How to Evaluate Your Performance

It's important to regularly evaluate how well your investments are doing. The math involved does scare some people, though, so let's run through an example. Imagine Ethel, who begins the year with a portfolio valued at $10,000. At year's end, it's worth $14,000. Let's see how it grew:

Divide $14,000 by $10,000, and you get 1.4. Subtract 1 and you have 0.4. Multiply that by 100, tack on a % sign, and voila -- you've got a 40% increase. It's that simple, sometimes.

If Ethel added to her investment during the year, though, as many people do, things get more complicated. Let's say Ethel plunked $2,000 of her hard-earned savings into this portfolio during the year. This means her investments didn't really appreciate by 40%. The total value of her portfolio did, but partly because of the money she added. Even if the stock prices didn't budge, her contributions would have resulted in a 20% increase.

If you make intra-year contributions, it suddenly becomes difficult to calculate your actual return. Ideally, you'd need to use a computer program that can determine the "internal rate of return," or IRR. Software such as Intuit's Quicken or Microsoft Excel can do this.

Your trusty calculator can give you an approximate value. Just take the portfolio's end value and subtract half the net additions made. Divide this by the portfolio's beginning value, to which has been added half the net additions. We'd get: ($14,000 minus $1,000) divided by ($10,000 plus $1,000) equals 1.18. Subtract 1, multiply by 100, tack on that % sign, and you're looking at an 18% gain.

Once you know your holdings have appreciated a certain amount, compare that with a benchmark such as the Standard & Poor's 500. If your portfolio rocketed ahead 15% in 1999, you may have rejoiced. But the market (as measured by the S&P 500) was up about 20% for the year. You underperformed it. Aim to beat the market -- or, with the help of index funds, at least to meet the market average.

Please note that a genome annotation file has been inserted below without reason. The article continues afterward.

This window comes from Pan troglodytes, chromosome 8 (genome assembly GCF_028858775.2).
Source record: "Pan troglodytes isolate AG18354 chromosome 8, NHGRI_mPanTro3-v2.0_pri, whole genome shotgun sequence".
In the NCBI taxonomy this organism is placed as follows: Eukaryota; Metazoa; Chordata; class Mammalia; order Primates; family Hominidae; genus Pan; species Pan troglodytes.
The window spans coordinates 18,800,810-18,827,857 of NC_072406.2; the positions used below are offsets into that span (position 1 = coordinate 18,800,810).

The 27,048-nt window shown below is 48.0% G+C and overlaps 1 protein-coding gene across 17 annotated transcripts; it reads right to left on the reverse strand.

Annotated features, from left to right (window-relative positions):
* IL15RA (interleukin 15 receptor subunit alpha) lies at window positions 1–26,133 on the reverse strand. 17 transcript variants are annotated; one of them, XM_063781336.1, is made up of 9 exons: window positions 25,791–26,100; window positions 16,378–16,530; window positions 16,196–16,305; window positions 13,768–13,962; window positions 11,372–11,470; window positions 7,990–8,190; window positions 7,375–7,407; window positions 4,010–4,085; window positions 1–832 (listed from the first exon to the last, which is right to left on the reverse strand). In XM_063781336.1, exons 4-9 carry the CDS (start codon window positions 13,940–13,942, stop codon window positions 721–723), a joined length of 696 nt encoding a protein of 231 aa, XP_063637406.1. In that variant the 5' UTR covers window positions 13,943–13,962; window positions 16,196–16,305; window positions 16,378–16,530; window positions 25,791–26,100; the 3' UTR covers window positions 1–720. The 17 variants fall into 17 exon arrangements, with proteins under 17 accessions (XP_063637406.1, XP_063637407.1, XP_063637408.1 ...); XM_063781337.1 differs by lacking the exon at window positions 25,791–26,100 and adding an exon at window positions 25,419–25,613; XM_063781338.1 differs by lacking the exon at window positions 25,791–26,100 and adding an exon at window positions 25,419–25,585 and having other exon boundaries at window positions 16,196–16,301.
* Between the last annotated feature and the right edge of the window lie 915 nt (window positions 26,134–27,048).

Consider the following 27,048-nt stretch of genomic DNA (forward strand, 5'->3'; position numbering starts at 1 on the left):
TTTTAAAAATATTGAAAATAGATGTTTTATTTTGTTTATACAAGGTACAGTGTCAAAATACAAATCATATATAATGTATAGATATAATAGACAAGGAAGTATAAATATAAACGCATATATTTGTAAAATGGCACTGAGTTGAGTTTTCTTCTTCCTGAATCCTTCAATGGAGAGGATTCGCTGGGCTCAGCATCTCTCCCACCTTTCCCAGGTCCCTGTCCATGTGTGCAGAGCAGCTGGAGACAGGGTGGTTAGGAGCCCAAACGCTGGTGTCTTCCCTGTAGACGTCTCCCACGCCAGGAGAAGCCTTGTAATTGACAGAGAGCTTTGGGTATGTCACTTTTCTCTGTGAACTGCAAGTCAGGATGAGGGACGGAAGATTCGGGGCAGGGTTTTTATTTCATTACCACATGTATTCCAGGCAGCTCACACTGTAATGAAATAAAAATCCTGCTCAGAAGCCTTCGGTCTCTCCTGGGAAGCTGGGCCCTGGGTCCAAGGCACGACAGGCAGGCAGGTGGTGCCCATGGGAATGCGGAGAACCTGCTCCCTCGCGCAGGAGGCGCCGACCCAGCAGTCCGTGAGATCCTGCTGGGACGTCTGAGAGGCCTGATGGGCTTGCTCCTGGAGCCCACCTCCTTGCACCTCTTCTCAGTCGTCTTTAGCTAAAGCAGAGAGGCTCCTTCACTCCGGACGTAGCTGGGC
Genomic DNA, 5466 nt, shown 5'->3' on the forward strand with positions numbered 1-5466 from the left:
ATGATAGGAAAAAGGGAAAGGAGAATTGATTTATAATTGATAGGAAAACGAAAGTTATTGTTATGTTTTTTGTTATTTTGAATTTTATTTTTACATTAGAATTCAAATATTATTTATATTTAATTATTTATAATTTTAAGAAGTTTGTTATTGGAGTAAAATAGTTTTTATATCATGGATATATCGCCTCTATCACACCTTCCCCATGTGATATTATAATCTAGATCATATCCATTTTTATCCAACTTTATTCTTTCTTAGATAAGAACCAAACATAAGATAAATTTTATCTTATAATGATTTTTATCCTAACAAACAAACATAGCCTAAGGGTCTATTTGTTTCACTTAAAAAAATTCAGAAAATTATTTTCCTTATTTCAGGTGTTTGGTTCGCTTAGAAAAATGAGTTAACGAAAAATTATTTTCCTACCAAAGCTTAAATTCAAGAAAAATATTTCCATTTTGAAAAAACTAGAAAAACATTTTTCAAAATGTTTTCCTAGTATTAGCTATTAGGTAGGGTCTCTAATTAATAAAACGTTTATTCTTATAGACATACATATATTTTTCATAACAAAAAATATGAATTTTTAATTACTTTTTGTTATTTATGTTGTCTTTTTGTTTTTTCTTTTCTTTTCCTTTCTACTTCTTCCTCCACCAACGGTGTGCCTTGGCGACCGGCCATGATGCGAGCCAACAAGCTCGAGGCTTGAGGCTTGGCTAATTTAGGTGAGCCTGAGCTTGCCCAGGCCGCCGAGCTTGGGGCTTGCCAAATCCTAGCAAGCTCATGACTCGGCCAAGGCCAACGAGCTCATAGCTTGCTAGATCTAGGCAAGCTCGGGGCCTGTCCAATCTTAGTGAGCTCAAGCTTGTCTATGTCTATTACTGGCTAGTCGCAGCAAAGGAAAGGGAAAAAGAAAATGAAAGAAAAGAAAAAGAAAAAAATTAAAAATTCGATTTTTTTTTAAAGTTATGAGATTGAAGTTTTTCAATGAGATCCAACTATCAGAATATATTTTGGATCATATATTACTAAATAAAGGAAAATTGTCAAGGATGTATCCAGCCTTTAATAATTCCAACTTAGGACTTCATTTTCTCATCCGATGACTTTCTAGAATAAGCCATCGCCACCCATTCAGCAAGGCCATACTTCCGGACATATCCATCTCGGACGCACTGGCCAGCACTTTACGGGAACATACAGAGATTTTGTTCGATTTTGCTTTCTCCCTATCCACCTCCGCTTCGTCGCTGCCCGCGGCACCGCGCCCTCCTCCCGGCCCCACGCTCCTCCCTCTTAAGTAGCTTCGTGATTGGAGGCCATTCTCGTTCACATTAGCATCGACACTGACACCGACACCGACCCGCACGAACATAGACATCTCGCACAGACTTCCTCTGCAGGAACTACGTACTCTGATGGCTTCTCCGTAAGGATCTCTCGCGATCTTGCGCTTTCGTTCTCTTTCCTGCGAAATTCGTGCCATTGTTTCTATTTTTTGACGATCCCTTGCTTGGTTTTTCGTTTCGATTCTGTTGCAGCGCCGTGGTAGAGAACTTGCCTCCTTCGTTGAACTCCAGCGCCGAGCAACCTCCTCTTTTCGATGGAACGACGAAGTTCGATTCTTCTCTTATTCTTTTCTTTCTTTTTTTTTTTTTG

To learn more about investing Foolishly and how the business world works, visit our Fool's School and our Investing Basics area. Or check out some of our inexpensive and well-regarded online how-to guides (which feature money-back guarantees).

You can also learn all about brokerages and find one that's right for you in our Broker Center. (Did you know that some well-regarded brokerages are offering commissions as low as $5?)


Read/Post Comments (0) | Recommend This Article (12)

Comments from our Foolish Readers

Help us keep this a respectfully Foolish area! This is a place for our readers to discuss, debate, and learn more about the Foolish investing topic you read about above. Help us keep it clean and safe. If you believe a comment is abusive or otherwise violates our Fool's Rules, please report it via the Report this Comment Report this Comment icon found on every comment.

Be the first one to comment on this article.

DocumentId: 516465, ~/Articles/ArticleHandler.aspx, 4/20/2014 2:31:15 AM

Report This Comment

Use this area to report a comment that you believe is in violation of the community guidelines. Our team will review the entry and take any appropriate action.

Sending report...


Advertisement